Review by Charlotte Jeanne
Follow the Mountain Mouse as he climbs a camel’s hump, swims in the cat’s water bowl, sleeps in an eagle’s nest, and plays near shark infested waters in I am the Mountain Mouse by Gianna Marino. While mischief is a fairly common topic in children’s literature, this book is unique and unprecedented in both the writing style and the illustrations.
Gianna Marino uses panels of illustrations that create a comic book effect. This style and structure are compatible with the humor of the book. These panels are effective at telling the story and showing plot development. It looks like you are watching each moment unfold as you read.
Marino also uses speech bubbles with different typefaces to develop an individual and unique voice for the trouble-making Mountain Mouse. When read aloud, Mountain Mouse’s cocky and rebellious personality comes through in a way that is sure to make a classroom of children laugh.
The use of color behind the panels helps show a change in scenery and mood for each of the four stories told. The very unique watercolor style lends itself very well to emotional expression. Her style adds to the humor by pairing the confident and boastful facial expressions of the Mountain Mouse with fearful and worried expressions of his friends.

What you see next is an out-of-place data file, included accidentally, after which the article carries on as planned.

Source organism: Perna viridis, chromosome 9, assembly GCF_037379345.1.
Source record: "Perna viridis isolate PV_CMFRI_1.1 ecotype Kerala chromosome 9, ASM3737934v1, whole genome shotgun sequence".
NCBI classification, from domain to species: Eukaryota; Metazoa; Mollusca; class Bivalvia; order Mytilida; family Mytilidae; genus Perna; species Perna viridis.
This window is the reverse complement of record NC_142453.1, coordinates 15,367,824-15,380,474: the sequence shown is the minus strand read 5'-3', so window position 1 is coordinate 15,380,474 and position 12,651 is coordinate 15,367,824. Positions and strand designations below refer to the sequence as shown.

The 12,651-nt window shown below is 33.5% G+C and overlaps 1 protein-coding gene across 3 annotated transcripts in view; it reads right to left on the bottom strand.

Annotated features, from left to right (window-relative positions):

The ending of the book encourages imagination and creativity with the final words “The[re is no] End.” Children will enjoy sharing their own ideas and predictions for what will happen with Mountain Mouse next. The end also encourages children to be imaginative about what other antics Mountain Mouse may get into, because “there is no end” to his trouble.
This book would be a fun book to read aloud in a classroom, because the voice and personality of Mountain Mouse comes alive through the text. It is also a book I would recommend to a young reader, because it is easy to follow the plot without being able to read each and every word of the text. The book is relatable to children, because all children know what it is like to get into sticky situations or watch classmates cause trouble and misbehave. This book could be read aloud to preschoolers and young elementary schoolers, and should be on the shelf of classroom libraries for children to practice reading it on their own.
Published in 2016 by Penguin Young Readers Group.